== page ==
In this guest piece, Kellie Northwood (Pictured below), CEO of the Australasian Catalogue Association (ACA), discusses the future of letterbox marketing and where catalogues will fit in the changing landscape.
Digitalisation or ‘phigitalisation’ – what is the future of letterbox marketing and what will a letterbox look and feel like in 2050? With digital disruption, the role and relevancy of catalogues, a strong letterbox player, could be questioned. Good thing that catalogues, both printed and online, offer much more than the mere product lists found within retailer’s bricks and mortar or virtual stores.
Catalogues curate and organise information for customers, they present offers and special deals and they show products in context and in association with each other. Most importantly, they have taken the current marketing challenge to reinvent and strengthen their role and position on the path to purchase.
With an audience reach of 21.8 million, Australians read printed catalogues. However, with digital seeing two million readers and 62 per cent of Australians reading at least one online catalogue a week, they too have an audience. Perhaps our letterbox of the future will be a virtual one? Some predict the letterbox will be larger to hold parcels. Others question, ‘Will our letterboxes have barcodes to identify the content that is to be distributed into the household?’ ‘Will the postie or distributor print a personalised catalogue by household address at the point of delivery?’ ‘Will they scan specific vouchers and sales offers based on your letterbox code?’ ‘How targeted is too targeted?’
We can only make predictions on what the future letterbox will look like, but one thing we know for sure is that data will have a big role to play. Retailers can now use a variety of data inputs and catalogue platform outputs to collect weekly updates and adapt their in-store marketing, product display and stock levels according to product popularity and trends. With research showing that seven out of 10 readers make a purchase (71 per cent actually buying in store) as a result of reading an online catalogue, 60 per cent of consumers that are ‘just browsing’ end up making a purchase, and 77 per cent of Australians read a physical catalogue every four weeks, the ability to leverage data and drive sales to virtual and physical in store retailing via catalogues is more effective than ever.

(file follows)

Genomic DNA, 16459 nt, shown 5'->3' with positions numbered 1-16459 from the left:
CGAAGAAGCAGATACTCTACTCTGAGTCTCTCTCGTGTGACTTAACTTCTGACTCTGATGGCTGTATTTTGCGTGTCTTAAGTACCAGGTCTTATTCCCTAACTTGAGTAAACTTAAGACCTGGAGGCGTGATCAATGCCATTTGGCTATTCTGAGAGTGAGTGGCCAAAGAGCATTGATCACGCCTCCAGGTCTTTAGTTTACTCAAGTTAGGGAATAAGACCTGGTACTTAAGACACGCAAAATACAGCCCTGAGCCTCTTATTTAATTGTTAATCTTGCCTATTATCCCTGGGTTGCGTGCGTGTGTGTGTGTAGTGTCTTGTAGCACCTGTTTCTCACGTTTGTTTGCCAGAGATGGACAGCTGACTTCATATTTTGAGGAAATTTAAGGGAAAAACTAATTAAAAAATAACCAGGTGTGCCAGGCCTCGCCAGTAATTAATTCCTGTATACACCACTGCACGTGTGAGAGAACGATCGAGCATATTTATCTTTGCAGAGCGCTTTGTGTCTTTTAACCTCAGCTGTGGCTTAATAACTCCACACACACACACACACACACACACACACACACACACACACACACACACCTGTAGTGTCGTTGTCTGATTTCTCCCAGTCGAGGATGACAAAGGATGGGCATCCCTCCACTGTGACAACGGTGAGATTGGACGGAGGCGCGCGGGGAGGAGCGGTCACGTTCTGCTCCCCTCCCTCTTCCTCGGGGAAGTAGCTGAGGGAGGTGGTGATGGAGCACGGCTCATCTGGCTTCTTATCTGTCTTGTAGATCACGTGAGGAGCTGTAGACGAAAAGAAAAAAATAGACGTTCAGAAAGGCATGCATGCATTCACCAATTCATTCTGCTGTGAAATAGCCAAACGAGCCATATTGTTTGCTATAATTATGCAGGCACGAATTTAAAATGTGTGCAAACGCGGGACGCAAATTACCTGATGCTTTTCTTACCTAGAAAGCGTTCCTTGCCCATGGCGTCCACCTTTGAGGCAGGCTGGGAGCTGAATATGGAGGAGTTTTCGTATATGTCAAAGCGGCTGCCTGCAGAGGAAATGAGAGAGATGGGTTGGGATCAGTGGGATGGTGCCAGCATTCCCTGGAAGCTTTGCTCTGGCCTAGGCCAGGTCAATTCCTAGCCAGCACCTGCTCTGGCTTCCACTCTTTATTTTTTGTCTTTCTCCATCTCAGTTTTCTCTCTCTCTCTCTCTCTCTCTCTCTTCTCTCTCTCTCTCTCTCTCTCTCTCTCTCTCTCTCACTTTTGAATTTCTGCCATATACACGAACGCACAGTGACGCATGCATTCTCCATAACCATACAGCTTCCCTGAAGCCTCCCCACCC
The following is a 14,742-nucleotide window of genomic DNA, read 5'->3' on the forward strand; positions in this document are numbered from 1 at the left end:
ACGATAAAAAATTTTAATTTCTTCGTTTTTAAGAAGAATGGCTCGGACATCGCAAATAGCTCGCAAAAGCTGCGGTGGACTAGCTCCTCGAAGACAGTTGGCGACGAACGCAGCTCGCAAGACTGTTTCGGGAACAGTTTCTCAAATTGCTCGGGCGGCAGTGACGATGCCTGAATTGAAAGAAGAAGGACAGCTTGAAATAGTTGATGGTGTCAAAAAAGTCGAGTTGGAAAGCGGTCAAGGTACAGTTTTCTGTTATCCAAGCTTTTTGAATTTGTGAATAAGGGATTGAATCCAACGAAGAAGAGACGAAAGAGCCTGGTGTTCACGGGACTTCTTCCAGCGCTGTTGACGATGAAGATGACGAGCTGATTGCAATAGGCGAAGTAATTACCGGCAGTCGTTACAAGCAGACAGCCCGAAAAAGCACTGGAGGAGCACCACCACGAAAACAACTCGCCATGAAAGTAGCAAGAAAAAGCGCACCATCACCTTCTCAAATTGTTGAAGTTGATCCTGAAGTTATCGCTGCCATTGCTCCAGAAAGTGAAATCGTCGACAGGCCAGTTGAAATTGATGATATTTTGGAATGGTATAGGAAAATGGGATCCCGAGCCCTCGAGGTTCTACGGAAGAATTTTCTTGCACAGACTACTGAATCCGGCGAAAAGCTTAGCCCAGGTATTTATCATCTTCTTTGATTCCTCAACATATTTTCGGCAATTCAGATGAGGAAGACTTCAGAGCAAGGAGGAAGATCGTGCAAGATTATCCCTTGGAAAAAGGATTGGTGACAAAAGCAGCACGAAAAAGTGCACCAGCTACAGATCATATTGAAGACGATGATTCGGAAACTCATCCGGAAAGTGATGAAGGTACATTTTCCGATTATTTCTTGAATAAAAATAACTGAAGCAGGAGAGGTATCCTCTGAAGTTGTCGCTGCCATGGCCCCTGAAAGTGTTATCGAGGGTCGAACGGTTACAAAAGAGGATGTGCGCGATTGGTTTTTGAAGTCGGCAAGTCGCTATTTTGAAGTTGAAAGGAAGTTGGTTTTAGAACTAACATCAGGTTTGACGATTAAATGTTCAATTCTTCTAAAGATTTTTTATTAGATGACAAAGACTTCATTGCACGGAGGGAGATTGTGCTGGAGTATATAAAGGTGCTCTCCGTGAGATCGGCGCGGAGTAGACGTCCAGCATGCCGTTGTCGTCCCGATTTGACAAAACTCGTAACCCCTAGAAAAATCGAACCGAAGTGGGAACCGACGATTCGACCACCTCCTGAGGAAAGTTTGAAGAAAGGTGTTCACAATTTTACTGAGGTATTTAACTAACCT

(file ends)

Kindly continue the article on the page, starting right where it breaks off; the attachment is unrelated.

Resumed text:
From the marketer’s point of view, catalogues are cost-effective, sought after and allow flexibility within a weekly delivery schedule. Further, they offer a goldmine of customer engagement and behaviour data: most popular categories, bestselling products, best page performers and sales drivers.
For customers, catalogues offer a range of features that take them closer to their purchase – they can compare products and prices, search across hundreds of offers and have direct access to shopping triggers. Studies show the pivotal role of catalogues for comparative purposes in the process of making a purchase decision. The 24/7 availability of catalogues in the home and the fact that there is no geographical discrimination make them the ultimate tool for an optimised comparative process.
Online catalogues are certainly great performers. However, customers still express a clear preference for printed ones. Roy Morgan’s Single Source Survey (2015-2016) shows that 69 per cent of Australian consumers across all ages prefer printed catalogues, while only 9 per cent prefer digital ones. This shows that the physicality and tactile in-home relationship shoppers have with catalogues dominates preferences. This is consistent with the ACRS Survey showing that Australian shoppers prefer printed catalogues and flyers because they are easy to read (35 per cent) and more convenient to plan one’s shopping (21 per cent). Further, shoppers understand specials and product information better in print (26 per cent). Evidence the printed catalogue is here to stay.